Saturday, December 03, 2022

After their worst election result in 70 years, what will the Coalition do next?

When all the votes are counted, and all the seats are decided, the Coalition has a lot of thinking to do.

This is the worst seat result for the combined Liberal and National parties since at least 1949, even if they win all the in-doubt seats they have a chance in.

The Coalition is certain to have won less than 40 per cent of the lower house, slightly worse than its landslide defeat of 1983.

In that election 39 years ago, the conservative parties won just 50 of the 125 seats in the chamber, ending the political career of Malcolm Fraser.

That was the first of five consecutive election losses for the conservatives, consigning them to 13 years in opposition.

The Liberals also cycled through six opposition leaders before making it back into government.

Andrew Peacock led the party for two years before John Howard was given a go, then it was back to Andrew Peacock, four years under John Hewson and the Alexander Downer months, before the Liberals returned to John Howard who led them to victory in 1996.

A Newspaper Clipping From 1983 Shows The Headline 'Misjudged The Mood Of The People' Alongside A Photo Of Malcolm Fraser
An clipping from the SMH, March 6, 1983.,The Sydney Morning Herald,

The electoral tapestry has unravelled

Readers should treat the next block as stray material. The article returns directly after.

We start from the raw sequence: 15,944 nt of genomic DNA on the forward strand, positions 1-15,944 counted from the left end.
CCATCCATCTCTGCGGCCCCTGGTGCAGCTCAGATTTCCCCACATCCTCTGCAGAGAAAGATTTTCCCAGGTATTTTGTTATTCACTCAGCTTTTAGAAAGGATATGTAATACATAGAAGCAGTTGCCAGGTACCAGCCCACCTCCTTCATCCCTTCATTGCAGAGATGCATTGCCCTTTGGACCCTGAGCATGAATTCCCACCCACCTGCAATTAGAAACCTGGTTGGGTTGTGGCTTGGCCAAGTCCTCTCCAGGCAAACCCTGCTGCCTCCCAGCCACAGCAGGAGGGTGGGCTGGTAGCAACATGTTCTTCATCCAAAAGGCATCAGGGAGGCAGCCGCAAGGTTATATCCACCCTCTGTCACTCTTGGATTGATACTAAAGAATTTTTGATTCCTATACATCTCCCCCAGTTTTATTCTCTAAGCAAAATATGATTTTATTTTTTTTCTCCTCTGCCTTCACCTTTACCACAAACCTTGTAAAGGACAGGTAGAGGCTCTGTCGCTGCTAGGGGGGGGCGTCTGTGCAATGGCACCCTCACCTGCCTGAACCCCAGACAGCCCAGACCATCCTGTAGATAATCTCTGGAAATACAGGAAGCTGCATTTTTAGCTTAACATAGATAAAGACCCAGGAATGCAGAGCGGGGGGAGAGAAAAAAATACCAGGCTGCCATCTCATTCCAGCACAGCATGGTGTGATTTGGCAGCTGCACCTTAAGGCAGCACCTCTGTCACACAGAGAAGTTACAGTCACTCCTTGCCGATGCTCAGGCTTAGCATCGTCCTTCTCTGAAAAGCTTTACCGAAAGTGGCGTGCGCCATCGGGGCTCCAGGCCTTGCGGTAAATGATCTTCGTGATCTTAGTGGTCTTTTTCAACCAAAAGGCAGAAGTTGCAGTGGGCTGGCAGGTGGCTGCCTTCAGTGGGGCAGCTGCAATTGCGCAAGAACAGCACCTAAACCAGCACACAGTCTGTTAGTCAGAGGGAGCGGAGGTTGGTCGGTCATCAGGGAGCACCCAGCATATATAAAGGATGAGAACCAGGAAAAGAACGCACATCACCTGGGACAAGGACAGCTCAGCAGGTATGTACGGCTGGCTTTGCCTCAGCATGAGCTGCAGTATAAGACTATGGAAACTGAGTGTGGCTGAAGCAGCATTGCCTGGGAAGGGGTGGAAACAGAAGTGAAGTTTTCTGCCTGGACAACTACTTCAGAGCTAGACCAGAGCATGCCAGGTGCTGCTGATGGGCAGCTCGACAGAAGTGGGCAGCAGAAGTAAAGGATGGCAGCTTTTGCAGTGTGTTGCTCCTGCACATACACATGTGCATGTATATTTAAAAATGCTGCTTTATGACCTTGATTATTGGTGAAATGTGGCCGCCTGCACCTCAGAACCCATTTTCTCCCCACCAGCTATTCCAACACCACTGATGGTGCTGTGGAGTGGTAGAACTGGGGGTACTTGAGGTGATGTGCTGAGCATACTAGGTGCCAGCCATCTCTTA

Peter Dutton, as clear favorite to replace Morrison as Liberal leader, might be looking back at that list and wondering how not to fall into the same trap.

But that was a two-party contest. Nearly four decades later, the Australian electoral tapestry has unravelled — and that’s left the Coalition with its seats concentrated in fewer areas.

Inner-city strongholds deserted the Liberals, in favor of a rainbow of teal, green and red.

On the other hand, the Coalition goes into the 47th parliament holding 70 per cent of the lower house seats in Queensland, having retained all their seats except two in inner Brisbane.

They lost more ground elsewhere, and now hold at most a third of the seats in each of Western Australia, Victoria, and South Australia.

Many speculated before the election that Scott Morrison’s strategy was to chase gains in the suburbs, even if that meant moderate MPs in seats like Wentworth and North Sydney were put at risk.

His movements through the six-week campaign seemed to support that. He was spending virtually no time in the seats targeted by teal independents, where he was seen as a liability, and much more of his time in seats like Parramatta, in Sydney’s west.

His captain’s pick of — and continued support for — Katherine Deves in Warringah was seen as further evidence that the former PM was prepared to risk affluent areas to chase gains elsewhere.

If that was indeed the strategy, it was a high stakes affair and it has royally backfired.

The states that moved away from the Coalition

The Liberal Party not only failed to pick up any seats in suburban parts of the capital cities, it lost seats like Reid and Chisholm.

It also lost six of its so-called “blue ribbon” seats to independents.

All states and territories swung against the Coalition, except Tasmania.

Now the parties face a big challenge to regroup and come back competitive in three years’ time.

And all the new teal ink on the electoral map has swept away a generation of Liberals who might have helped to do that.

With a Queenslander looking likely to take the leadership, the challenge will be to win back the support of people in wealthier parts of the capital cities — the heartland the Liberals used to rely on.

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